by Melody Pickle, Kaplan University Writing Center
There are many things that APA requires. But, there are many more things that are left up to the judgment of the writer. Including a page or paragraph number with a paraphrase is one of these judgment calls.
The point of an in-text citation is so readers know whose ideas and words belong to whom at all times in the text. In-text citations allow readers to easily flip or scroll to the reference list and locate the author’s last name and the full citation information.
Principle: Provide information that makes it easy for a reader to locate the source.
According to the APA Manual (2009), “When paraphrasing or referring to an idea contained in another work, you are encouraged to provide page or paragraph numbers, especially when it would help an interested reader locate the relevant passage in a long or complex text” (p. 171).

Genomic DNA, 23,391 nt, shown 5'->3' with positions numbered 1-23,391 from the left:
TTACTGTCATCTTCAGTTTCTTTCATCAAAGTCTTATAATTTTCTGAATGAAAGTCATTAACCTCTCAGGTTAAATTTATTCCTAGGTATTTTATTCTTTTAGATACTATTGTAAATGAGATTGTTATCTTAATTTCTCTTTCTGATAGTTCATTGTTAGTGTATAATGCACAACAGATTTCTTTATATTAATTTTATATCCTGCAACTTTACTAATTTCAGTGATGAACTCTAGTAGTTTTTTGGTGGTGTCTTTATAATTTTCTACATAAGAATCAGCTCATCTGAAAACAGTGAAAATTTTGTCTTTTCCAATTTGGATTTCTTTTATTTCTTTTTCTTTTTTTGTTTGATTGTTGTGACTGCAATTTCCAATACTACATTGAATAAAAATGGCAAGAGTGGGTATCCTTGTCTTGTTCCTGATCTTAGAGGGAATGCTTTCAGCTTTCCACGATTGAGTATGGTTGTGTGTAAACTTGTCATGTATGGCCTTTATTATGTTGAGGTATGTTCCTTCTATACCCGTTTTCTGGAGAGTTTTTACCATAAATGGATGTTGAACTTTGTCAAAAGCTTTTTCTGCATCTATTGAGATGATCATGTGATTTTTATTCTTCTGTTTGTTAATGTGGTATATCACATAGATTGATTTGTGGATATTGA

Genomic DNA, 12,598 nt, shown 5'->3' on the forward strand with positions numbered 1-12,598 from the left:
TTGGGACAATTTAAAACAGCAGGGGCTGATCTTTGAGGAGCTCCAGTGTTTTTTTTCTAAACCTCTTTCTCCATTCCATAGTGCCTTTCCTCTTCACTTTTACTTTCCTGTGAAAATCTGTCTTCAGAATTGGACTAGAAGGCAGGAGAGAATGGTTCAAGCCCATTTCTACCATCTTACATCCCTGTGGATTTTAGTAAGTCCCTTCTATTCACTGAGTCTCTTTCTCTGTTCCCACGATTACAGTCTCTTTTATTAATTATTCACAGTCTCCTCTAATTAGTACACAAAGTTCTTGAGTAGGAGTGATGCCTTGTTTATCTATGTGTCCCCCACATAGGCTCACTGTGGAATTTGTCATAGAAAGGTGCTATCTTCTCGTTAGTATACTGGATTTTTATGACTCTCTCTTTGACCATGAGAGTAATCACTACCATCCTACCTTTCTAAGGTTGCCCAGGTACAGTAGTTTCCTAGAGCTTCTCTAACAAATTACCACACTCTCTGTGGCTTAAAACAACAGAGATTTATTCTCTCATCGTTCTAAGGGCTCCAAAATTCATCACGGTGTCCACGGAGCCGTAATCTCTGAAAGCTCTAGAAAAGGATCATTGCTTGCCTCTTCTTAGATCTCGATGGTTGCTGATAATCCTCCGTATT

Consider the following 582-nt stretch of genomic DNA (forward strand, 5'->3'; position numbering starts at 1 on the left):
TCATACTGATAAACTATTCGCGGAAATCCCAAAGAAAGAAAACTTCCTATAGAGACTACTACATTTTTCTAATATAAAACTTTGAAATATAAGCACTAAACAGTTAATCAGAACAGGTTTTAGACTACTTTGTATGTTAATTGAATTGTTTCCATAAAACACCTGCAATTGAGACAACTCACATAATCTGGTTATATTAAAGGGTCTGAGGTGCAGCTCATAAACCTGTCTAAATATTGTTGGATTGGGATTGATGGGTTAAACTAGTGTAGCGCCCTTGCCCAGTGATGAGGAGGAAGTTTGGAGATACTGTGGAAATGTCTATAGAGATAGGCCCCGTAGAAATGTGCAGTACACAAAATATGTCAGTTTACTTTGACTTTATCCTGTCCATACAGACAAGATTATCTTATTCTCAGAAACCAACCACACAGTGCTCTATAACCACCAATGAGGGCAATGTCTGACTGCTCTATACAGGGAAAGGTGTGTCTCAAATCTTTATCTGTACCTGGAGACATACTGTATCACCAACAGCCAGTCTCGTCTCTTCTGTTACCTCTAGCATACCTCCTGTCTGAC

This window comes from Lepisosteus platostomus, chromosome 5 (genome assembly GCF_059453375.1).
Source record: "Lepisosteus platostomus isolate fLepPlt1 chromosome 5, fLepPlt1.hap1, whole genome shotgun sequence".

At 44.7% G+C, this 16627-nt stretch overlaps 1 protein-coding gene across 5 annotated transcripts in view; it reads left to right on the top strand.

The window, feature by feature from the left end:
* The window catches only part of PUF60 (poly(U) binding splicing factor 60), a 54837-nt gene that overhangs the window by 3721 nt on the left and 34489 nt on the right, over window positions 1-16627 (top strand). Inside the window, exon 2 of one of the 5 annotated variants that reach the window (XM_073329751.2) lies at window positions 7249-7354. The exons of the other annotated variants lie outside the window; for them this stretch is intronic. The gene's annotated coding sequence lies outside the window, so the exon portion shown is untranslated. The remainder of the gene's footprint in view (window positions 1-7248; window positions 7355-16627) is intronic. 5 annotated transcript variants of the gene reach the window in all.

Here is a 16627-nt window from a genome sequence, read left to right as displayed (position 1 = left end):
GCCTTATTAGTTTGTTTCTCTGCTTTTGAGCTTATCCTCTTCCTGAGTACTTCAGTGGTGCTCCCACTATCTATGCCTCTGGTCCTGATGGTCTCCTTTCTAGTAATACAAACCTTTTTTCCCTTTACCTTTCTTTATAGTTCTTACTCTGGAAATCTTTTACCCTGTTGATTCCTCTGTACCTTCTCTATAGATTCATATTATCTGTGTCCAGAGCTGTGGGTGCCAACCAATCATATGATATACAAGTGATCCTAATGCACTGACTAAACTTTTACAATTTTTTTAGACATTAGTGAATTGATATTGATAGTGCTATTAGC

All of the following are acceptable in-text citation examples for paraphrasing:
(Pickle, 2013, p. 97)
(Pickle, 2013, para. 4)
According to Pickle (2013), APA is a useful tool when teaching research writing (p. 97).
According to Pickle (2013), APA is a useful tool when teaching research writing.
Note: Use a paragraph number to help a reader locate your references in texts without page numbers such as a webpage.
It is even okay to include a heading along with the paragraph number to direct a reader to material.
Students are often concerned with doing APA right because they don’t want to lose points on an assignment. But, including a page or paragraph number with a paraphrase is not something that should be considered “wrong.” On the contrary, it is highly encouraged by the APA Manual.
It is not wrong to include the page or paragraph number with a paraphrase.
It is not wrong to leave off the page or paragraph number with a paraphrase.
It is wrong to not cite the source at all.
A page or paragraph number is required for direct quotations.